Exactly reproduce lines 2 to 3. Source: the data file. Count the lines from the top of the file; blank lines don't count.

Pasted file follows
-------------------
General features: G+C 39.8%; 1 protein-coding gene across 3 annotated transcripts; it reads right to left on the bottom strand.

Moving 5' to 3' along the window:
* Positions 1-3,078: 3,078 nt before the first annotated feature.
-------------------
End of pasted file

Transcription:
Moving 5' to 3' along the window:
* Positions 1-3,078: 3,078 nt before the first annotated feature.